The last newsletter issue featured Christmas in Japan. Here, a friar who has ministered in South America for more than 25 years, describes the holiday season in Peru.
LIMA, Peru — The Christmas season in Peru is full of alms-giving as well as festive parties that include hot chocolate, gifts and Italian fruitcake.
The main family celebration takes place on Christmas Eve after midnight Mass, which begins at 10 p.m. At midnight, families set the sky ablaze with colorful fireworks. Then families settle down to a big meal, usually turkey or roast piglet, which can last until 4 or 5 a.m.
More affluent families celebrate the Christmas season at their beach houses south of Lima, as December marks the beginning of spring and warmer weather.
While the Christmas tree has gained popularity over the last years, the nativity scene is the main decoration. Many families put up large, elaborate nativity scenes that fill up an entire living room. Some families exchange gifts on Dec. 25, while others keep the tradition of opening presents on the feast of the Epiphany. Santa Claus is known here as Papa Noel.
For Advent, the Santa Ana Parish celebrated the psadas, or the re-enacting of Joseph’s and Mary’s search for an inn. In Nuestra Señora de Lourdes Parish during Advent, there were penitential services and blessings for pregnant women. This year, we used “Mary the New Eve,” a prayer written by Russell Becker, OFM.
St. Francis Adorns the Nativity Set
We also placed an image of Our Lady of Advent, a pregnant Mary, in the middle of the Advent wreath. Around the second Sunday of Advent, the nativity scene is put up in the church. It is a handmade artisan set in the Ayacucho style. Knowing St Francis’ devotion to the Incarnation, the artisan included St. Francis in the set, pointing to baby Jesus.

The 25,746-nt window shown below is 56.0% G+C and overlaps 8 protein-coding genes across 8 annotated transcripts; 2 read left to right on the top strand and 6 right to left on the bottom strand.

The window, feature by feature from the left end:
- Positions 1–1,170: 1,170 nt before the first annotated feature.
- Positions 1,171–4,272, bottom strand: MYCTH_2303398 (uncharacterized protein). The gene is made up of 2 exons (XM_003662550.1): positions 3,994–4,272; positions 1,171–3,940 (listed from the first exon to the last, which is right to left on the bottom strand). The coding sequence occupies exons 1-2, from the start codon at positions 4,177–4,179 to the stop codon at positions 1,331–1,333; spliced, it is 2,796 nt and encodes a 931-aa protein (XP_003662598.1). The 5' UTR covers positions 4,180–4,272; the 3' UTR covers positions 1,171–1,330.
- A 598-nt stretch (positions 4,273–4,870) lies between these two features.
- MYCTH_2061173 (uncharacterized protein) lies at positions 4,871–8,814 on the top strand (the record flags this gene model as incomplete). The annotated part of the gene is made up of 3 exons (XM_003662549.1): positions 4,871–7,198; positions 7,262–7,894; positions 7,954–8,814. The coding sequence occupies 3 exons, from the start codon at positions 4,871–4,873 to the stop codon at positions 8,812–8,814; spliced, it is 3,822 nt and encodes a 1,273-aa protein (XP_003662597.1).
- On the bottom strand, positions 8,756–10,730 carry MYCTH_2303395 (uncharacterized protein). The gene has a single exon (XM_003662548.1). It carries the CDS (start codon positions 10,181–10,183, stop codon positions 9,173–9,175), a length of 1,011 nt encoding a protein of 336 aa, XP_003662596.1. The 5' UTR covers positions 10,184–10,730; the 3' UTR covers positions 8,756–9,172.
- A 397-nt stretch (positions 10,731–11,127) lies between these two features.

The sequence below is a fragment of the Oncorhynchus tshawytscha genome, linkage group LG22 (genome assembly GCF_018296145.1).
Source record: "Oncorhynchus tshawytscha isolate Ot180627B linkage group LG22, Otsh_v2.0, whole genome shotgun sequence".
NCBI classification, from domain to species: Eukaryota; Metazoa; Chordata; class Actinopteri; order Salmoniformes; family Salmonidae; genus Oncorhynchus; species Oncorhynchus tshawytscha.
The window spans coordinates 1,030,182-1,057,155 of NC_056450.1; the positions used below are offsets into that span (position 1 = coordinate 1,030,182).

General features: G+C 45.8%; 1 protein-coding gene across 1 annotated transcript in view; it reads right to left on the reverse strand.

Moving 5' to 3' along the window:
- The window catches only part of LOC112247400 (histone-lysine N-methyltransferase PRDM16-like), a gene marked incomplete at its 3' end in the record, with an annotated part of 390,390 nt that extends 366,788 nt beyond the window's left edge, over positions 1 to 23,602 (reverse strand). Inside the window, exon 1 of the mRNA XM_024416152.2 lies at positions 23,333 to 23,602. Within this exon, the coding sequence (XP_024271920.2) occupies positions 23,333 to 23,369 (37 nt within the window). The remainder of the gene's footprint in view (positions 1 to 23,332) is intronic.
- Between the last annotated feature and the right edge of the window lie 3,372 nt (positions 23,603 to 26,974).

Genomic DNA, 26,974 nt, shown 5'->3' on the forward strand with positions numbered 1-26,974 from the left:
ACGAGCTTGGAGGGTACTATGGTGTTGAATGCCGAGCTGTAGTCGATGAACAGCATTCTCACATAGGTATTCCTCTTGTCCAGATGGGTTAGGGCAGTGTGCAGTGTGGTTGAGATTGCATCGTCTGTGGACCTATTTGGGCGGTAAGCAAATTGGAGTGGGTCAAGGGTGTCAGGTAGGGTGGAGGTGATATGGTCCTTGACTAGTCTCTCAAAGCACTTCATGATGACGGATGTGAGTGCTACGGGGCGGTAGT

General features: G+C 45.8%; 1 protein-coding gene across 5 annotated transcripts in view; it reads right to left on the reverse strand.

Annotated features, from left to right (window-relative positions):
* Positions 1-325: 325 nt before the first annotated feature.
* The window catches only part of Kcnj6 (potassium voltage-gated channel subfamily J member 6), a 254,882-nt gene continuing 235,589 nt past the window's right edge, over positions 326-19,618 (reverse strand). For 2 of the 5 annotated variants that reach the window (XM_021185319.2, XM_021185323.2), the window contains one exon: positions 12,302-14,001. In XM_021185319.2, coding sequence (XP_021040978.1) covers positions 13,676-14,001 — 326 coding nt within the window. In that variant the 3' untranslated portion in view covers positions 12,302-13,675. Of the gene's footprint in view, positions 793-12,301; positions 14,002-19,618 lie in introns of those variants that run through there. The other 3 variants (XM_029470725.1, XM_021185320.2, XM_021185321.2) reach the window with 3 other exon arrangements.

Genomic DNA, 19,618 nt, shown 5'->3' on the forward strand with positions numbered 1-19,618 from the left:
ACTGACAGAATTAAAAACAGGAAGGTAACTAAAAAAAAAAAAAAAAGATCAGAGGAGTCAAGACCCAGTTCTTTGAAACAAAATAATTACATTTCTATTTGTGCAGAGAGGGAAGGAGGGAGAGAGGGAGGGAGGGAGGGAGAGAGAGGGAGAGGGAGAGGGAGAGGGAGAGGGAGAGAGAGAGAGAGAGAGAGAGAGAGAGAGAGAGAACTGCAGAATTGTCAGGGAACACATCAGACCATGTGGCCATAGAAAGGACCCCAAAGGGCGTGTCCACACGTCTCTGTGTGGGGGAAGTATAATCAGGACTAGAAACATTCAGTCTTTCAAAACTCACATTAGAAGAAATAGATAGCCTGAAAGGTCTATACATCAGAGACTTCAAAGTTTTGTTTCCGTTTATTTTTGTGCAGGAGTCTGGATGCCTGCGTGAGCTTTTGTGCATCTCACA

During the 12 days of Christmas, all parish groups participated in house-to-house visits and caroling. Many of the groups had chocolatadas — an event where hot chocolate, bread, and sometimes toys are provided for the less fortunate — for their own group, or sponsored gift giving in poorer neighborhoods. There was one main public chocolatada with a live Christmas play sponsored by the Secular Franciscans and the Franciscan Youth (JUFRA).
Out With the Old for New Year
For New Year’s, each family created a scarecrow resembling an old man to represent the old year, stuffing old clothes with paper. At midnight, the scarecrow was set on fire and fireworks were set off.
Epiphany marked the arrival of the three kings bearing gifts and the end of the Christmas season. Some families keep the older tradition of exchanging gifts on this day, which is also when people take down the nativity scene. The locals in the mountain areas celebrated the packing up of the nativity set with elaborate folk dances, parties and food.
The Lourdes parish celebrated the day with a Christmas play put on by the adults and children. The play incorporated elements of the story of salvation in the Old Testament up to Jesus’ birth. At the end, the three kings distributed gifts to the children. Many kids prefer this to Papa Noel because they can write three letters to each of the three kings requesting presents.
As you can see, the Christmas season is a time of celebration and joy in Peru.
— Fr. Chris is pastor of Our Lady of Lourdes Church in Peru.